Word Confusion: Patience versus Patients

Posted June 13, 2016 by Kathy Davie in Author Resources, Editing, Self-Editing, Word Confusions, Writing

If one looks strictly at patience as a state of mind and patients in its noun form, it’s an easy explanation. The two words become more similar when patient as an adjective is in use. But still…patience will always be a noun and never used as an adjective. Mind the distinction.

Word Confusions…

…started as my way of dealing with a professional frustration with properly spelled words that were out of context in manuscripts I was editing as well as books I was reviewing. It evolved into a sharing of information with y’all. I’m hoping you’ll share with us words that have been a bête noir for you from either end. Consider sharing this Word Confusion with friends by tweeting it.

Patience Patients
Credit to: Apple Dictionary.com; James Harbeck, as an adverb; Dictionary.com: patience and patients

A black-and-white photograph of a man flyfishing in a river

Image courtesy of OSU Special Collections & Archives: Commons [No restrictions], via Wikimedia Commons

Fly fishing on the Metolius River in Oregon, or anywhere for that matter, requires patience.


A hospital ward with rows of beds in London, 1916

Image by Donald James Mackintosh, originally published by William Hodge Edinburgh in 1916, and now courtesy of Wellcome Trust [CC BY 4.0], via Wikimedia Commons

A double row of patients in this London hospital ward.

Part of Grammar:
Noun; Proper Noun Noun plural of: patient


Adjective; Noun
Noun:
The capacity to accept or tolerate delay, trouble, or suffering without getting angry or upset

[Chiefly British] Solitaire

An ability or willingness to suppress restlessness or annoyance when confronted with delay

Quiet, steady perseverance

  • Even-tempered care
  • Diligence

Rumex patientia, a.k.a., patience dock of the buckwheat family, whose leaves are often used as a vegetable

[Obsolete] Leave

  • Permission
  • Sufferance

Proper Noun:
Female name

Adjective:
Able to accept or tolerate delays, problems, or suffering without becoming annoyed or anxious

Noun:
A person receiving or registered to receive medical treatment

[Linguistics] The semantic role of a noun phrase denoting something that is affected or acted upon by the action of a verb

Examples:
Noun:
You can find bargains if you have the patience to sift through the dross.

Mom is playing a game of patience to calm her nerves.

Helen lost the last of her patience when her three-year-old broke yet another egg.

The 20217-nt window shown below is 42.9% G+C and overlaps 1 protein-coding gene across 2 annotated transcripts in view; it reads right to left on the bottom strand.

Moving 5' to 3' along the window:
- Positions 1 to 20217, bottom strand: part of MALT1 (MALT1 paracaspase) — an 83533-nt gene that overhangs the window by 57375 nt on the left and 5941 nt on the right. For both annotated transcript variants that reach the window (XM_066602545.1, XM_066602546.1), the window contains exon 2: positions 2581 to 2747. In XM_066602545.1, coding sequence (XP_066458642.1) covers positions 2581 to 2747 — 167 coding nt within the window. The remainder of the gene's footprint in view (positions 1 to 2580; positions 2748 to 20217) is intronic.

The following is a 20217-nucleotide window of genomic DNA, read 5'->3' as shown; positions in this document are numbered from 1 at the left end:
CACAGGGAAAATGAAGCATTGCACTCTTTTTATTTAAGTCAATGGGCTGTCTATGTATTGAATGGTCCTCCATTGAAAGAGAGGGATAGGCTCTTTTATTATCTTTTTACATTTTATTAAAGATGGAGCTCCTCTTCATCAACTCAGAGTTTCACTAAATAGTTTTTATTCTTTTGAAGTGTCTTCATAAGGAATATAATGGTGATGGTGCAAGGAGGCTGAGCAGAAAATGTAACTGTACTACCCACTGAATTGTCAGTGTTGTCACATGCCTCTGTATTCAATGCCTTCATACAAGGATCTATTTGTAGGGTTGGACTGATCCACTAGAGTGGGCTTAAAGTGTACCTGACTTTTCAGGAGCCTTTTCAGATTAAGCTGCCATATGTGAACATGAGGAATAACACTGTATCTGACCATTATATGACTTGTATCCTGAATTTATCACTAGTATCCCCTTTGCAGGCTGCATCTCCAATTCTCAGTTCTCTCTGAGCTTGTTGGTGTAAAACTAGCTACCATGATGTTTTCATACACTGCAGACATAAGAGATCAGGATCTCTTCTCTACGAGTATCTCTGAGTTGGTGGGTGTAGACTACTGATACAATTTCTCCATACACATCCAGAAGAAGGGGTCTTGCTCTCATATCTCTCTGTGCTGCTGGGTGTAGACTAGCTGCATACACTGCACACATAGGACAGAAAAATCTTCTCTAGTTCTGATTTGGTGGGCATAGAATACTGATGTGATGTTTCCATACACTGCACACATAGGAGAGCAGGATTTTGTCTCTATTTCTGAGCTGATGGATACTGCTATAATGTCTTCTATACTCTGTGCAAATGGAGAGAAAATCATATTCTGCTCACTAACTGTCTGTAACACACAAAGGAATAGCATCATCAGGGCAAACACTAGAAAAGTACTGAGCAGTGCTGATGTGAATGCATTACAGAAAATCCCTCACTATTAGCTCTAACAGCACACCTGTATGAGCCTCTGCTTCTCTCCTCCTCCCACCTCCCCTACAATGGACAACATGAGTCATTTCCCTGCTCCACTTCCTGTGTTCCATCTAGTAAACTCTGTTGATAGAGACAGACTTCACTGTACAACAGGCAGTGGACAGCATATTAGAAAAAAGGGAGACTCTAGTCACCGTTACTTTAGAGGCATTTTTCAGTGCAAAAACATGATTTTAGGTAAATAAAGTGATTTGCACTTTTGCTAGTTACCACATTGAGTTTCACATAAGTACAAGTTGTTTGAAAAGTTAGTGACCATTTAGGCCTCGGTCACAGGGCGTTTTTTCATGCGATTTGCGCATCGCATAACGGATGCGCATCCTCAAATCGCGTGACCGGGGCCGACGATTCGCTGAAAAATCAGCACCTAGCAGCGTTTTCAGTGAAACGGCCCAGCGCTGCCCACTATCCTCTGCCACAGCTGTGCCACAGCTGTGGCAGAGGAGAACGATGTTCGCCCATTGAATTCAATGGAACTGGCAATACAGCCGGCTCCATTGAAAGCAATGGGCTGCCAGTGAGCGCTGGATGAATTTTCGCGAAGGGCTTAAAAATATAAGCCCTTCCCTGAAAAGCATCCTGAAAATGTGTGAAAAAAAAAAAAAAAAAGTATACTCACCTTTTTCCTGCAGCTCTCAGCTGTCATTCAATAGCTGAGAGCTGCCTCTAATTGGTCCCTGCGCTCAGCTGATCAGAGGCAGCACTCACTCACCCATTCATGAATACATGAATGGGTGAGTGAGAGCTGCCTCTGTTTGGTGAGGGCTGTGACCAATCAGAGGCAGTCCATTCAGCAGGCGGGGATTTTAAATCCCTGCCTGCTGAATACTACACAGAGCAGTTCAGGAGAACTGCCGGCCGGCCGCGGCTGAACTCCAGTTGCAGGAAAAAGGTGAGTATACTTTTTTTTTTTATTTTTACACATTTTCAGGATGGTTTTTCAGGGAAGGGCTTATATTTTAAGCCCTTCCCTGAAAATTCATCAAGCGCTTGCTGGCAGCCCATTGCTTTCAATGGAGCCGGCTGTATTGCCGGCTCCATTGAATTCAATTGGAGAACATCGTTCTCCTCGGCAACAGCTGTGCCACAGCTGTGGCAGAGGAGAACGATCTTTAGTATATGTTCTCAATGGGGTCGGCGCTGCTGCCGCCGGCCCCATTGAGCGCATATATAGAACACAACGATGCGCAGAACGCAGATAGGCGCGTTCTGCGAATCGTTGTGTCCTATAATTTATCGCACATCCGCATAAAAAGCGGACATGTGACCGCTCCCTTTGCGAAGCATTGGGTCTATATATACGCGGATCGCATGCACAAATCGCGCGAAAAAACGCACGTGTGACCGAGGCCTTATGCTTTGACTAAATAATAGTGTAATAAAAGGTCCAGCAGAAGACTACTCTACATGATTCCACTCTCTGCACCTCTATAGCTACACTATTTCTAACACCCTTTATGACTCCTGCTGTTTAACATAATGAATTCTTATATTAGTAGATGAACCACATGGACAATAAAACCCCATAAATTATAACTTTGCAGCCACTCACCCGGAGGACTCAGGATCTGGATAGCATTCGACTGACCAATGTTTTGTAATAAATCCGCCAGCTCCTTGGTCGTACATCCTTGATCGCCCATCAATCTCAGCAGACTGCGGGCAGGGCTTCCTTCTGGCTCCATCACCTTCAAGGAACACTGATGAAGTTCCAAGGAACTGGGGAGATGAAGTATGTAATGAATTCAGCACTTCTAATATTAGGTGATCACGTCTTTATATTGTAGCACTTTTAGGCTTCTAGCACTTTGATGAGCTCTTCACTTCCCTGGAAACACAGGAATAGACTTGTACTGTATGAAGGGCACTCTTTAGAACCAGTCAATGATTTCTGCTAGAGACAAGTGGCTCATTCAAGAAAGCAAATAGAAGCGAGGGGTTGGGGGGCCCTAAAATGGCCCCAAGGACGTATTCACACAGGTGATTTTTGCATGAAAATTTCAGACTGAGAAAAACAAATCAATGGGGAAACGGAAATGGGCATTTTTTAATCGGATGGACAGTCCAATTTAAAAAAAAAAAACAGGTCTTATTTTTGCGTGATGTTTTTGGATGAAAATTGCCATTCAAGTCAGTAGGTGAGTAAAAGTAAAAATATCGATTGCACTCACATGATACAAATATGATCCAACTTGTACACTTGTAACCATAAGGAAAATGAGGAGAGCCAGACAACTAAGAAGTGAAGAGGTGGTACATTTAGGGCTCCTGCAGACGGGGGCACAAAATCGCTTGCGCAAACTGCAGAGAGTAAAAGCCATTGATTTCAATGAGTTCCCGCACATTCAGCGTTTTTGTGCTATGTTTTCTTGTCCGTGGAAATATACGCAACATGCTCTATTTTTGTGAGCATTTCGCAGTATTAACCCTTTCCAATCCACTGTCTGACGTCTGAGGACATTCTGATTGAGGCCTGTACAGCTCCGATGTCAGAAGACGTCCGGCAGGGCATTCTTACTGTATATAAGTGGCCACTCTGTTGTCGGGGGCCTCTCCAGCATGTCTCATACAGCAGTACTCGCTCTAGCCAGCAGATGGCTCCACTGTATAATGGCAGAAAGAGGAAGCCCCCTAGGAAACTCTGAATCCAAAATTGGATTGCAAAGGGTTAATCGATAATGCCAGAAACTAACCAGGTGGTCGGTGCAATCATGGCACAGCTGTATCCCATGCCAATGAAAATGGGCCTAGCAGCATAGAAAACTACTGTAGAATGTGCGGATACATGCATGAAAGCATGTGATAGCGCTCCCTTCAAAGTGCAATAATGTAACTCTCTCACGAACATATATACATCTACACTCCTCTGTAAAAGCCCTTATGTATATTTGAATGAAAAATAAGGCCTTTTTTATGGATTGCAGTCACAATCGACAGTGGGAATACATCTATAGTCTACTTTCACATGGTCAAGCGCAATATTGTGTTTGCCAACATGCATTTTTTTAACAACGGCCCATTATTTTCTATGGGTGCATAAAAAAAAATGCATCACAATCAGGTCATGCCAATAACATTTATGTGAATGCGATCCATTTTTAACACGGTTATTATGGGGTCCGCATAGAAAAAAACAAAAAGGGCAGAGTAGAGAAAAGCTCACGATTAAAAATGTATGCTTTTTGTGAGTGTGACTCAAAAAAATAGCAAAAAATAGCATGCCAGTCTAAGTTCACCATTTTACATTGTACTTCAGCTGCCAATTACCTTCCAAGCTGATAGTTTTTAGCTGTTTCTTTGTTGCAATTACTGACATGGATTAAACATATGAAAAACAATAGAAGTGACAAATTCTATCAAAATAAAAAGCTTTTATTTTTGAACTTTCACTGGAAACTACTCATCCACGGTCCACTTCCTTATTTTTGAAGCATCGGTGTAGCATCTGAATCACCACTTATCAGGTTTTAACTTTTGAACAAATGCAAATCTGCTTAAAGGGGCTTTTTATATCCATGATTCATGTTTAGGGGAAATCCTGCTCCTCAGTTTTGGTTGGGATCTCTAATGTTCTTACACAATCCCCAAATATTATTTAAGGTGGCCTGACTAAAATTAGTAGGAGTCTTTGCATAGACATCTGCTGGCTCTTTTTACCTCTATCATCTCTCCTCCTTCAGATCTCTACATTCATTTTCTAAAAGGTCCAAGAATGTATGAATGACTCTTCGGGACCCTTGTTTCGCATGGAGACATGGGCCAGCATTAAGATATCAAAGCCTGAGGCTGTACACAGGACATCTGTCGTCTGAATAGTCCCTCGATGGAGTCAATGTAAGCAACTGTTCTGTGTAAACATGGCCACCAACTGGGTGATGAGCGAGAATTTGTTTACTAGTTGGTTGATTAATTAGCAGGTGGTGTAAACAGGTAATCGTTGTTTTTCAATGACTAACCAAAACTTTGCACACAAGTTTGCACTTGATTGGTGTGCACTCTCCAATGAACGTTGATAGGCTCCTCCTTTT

Tom has such patience with how slowly Paulie learns.

I haven’t got the patience to work puzzles.

Your antics are weighing on my patience, young man.

Proper Noun:
Patience, as a name, was first used by the Puritans.

Patience and Sarah by Isabel Miller is an historical novel exploring lesbian love.

In Georgette Heyer’s The Nonesuch, the character named Patience is so sweet and forgiving.

Adjective:
Be patient, your time will come.

He is quite patient with the boy.

Noun:
Has the doctor seen his patients yet?

They’ve moved the patients to the third floor.

We have too many patients. You’ll have to direct ambulances to Cedar Sinai.

Doctor, your next patient is in Room B.

Derivatives:
Noun: superpatience Adjective: overpatient, patientless, quasi-patient
Adverb: patiently
Noun: patient, patientness
History of the Word:
Both are Middle English from the Old French, which is from the Latin patientia, which is from patient- meaning suffering, from the verb pati.

Return to top

C’mon, get it out of your system, bitch, whine, moan…which words are your pet peeves?

Photo of Kathy Davie

Kathy Davie is an editor, author, and artist with degrees in Technical Writing & Editing, Digital Media, and History from Metropolitan State College in Denver, Colorado.

A huge believer in knowledge being power, Kathy has an ongoing and free set of Author Tools for authors interested in self-editing with an ongoing series of posts on Word Confusions, what’s Properly Punctuated, those tricky Formatting Tips, and the sleep-inducing Grammar Explanations. There is also an online tutorial on Using Microsoft Word’s Markup Tool.

And if you get too sleepy, explore KD Did It for various writing and editing services.


Leave a Reply